The Lady Matador’s Hotel, by Cristina Garcia, reviewed by Carolyn Alessio (Chicago Tribune)
Ms. Alessio’s well-written review does a fine job of describing how this novel “captures many of Guatemala’s funny and grim contradictions, and probes their often freighted origins.” The book takes place in an upscale hotel, during a time of political instability. Garcia’s strentgh seems to lie in her characters. The few Alessio deems “cartoonish” she asserts are countered “through her more complex guests at the hotel and use of a clever chorus.”
Freedom, by Jonathan Franzen (Wall Street Journal)
Franzen’s name (and photo) has been everywhere this week, and Freedom is getting a lot of hype. The Corrections was pretty great, so hopefully this lives up to expectations. The WSJ (in a short article credited to “WSJ Staff”) rounded up a bunch of choice review quotes, so I linked to that. C4 will have its own review in a few weeks.
[In this feature, we highlight a handful of the best book reviews appearing over the weekend in major newspapers. Follow it here.]
Three Stations, by Martin Cruz Smith, reviewed by Olen Steinhauer (New York Times)
Three Stations is a short (243 pages) thriller set in Russia. Steinhauer says that Smith elevates the thriller to social criticism, and with such a small canvas, it’s easy to hope for a tight, small, beautiful knot of a novel. Although, Steinhauer also compares Smith’s hero to Stieg Larsson’s eponymous “girl” hero, which makes me wary—I don’t care for Larsson.
A Mountain of Crumbs, by Elena Gorokhova, reviewed by Kapka Kassabova (Guardian)
Kassabova makes A Mountain of Crumbs (which came out in January in the U.S.) sound like a charming, beautifully written book. It’s a memoir about Gorokhova’s life in Soviet Russia, but even the few brief passages quoted in this review feel novelistic—what that means for the book I’m not entirely sure.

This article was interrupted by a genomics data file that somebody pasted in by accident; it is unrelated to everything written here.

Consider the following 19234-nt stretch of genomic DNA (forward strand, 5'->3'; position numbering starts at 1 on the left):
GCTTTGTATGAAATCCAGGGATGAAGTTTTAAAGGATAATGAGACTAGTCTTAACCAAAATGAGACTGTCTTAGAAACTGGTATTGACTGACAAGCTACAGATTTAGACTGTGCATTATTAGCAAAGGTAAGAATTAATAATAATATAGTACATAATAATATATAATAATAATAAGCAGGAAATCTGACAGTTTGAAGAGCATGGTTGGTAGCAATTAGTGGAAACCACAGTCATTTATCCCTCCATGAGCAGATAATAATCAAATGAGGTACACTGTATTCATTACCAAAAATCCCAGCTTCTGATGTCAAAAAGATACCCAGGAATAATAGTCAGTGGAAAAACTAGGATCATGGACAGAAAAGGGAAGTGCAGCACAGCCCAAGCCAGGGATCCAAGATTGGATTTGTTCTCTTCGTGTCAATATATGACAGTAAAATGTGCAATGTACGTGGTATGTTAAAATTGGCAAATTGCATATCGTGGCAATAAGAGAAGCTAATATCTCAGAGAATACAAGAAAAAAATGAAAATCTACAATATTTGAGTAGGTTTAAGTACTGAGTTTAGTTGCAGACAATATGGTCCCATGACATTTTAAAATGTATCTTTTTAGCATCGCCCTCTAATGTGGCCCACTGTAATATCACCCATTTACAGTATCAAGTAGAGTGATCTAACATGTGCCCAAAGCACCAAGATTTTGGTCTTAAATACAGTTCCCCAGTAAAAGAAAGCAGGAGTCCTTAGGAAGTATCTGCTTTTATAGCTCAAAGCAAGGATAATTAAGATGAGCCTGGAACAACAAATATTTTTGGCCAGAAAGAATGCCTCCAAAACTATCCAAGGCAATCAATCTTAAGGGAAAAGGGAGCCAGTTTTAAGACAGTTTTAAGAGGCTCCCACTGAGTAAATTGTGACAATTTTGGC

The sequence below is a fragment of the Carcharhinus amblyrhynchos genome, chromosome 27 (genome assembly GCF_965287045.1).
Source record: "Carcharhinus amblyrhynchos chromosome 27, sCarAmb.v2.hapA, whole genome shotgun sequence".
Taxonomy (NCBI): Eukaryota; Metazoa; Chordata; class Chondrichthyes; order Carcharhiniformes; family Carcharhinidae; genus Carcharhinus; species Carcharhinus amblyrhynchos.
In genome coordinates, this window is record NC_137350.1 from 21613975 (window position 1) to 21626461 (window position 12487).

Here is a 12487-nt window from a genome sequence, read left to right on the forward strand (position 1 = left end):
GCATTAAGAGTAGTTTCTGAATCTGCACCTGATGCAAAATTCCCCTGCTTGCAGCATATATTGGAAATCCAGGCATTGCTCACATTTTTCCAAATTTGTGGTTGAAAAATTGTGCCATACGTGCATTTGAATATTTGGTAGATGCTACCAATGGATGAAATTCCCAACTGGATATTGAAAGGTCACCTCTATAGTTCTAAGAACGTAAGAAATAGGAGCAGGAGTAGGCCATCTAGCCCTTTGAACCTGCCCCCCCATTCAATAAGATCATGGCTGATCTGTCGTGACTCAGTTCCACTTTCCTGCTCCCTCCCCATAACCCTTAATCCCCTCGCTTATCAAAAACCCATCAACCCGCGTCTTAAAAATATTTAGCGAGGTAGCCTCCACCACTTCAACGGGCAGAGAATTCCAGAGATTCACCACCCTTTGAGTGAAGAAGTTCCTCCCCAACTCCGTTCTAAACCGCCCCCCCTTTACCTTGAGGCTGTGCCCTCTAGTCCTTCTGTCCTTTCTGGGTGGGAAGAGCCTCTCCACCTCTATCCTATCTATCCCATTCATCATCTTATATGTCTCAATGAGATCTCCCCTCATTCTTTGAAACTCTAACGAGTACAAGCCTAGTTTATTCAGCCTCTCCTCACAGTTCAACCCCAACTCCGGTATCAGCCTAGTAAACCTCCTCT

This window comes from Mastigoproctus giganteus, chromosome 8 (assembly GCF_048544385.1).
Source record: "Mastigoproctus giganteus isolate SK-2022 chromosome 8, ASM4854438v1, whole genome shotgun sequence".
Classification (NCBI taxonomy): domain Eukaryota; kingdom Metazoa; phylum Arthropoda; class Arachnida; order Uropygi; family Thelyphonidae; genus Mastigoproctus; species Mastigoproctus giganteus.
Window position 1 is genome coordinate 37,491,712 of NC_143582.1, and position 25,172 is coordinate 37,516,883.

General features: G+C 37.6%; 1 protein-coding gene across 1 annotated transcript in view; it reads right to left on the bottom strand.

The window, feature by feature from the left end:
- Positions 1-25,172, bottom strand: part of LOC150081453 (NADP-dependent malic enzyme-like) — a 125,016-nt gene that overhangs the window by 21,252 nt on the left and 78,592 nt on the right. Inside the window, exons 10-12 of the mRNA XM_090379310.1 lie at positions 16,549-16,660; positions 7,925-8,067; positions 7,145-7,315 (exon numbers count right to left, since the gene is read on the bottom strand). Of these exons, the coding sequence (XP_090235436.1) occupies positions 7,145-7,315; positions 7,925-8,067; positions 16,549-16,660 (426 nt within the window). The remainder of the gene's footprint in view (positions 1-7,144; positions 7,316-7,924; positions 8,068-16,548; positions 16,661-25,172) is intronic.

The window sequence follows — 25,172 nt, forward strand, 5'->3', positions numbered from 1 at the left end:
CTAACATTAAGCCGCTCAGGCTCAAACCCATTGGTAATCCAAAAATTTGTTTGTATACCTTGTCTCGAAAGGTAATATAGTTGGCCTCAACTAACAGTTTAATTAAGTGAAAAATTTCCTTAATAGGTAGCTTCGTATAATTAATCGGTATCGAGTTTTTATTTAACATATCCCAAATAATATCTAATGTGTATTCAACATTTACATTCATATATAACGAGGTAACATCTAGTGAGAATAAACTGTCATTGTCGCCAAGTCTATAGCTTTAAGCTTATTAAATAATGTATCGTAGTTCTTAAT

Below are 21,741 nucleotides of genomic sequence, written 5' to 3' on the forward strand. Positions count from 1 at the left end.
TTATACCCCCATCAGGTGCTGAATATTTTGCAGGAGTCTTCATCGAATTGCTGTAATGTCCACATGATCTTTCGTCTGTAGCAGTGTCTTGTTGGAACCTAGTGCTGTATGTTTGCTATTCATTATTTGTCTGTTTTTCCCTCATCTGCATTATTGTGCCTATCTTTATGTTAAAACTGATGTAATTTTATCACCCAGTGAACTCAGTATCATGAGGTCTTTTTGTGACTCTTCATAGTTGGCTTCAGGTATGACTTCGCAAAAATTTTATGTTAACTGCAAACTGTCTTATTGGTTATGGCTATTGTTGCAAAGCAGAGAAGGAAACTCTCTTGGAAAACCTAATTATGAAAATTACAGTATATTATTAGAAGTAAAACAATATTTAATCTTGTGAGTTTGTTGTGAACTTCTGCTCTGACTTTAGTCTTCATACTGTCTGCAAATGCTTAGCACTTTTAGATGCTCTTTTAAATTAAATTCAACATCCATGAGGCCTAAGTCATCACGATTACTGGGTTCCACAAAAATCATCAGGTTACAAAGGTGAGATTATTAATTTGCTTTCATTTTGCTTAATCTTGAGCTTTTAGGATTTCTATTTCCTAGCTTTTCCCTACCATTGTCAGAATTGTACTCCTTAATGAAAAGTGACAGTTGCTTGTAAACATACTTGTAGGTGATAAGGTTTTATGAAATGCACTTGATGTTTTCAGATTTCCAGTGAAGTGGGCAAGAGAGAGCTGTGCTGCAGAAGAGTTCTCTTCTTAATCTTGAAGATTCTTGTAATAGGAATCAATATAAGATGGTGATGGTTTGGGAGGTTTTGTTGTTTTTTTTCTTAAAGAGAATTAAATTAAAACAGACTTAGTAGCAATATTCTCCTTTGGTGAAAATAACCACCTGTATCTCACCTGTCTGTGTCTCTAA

The Glass Rainbow, by James Lee Burke, reviewed by Dick Lochte (L.A. Times)
Lochte reports that the new Burke is mostly the same old Burke (which is quite solid mystery, if you’ve never read him), with a few sprinkles of new stuff. This review is worth looking at just for the art that accompanies it—it’s about a thousand times better than the book’s actual cover.
Packing for Mars, by Mary Roach, reviewed by Peter Carlson (Washington Post)
This book bears all the fingerprints of Mary Roach, which Carlson is quite happy about (he calls her “America’s funniest science writer”). Packing for Mars sounds like a gross and hilarious account of the minutiae of space travel. The last Roach book, Bonk, was a C4 Great Read.
Elegies for the Brokenhearted, by Christie Hodgen, reviewed by Joanna Smith Rakoff (New York Times)
Hodgen’s second novel is a coming-of-age novel told in the second person, by the protagonist to the five people who made her who she is. Rakoff says the premise might seem obvious (sounds more cloying to me), but she claims “its execution proves deeply, satisfyingly original.” Sounds good.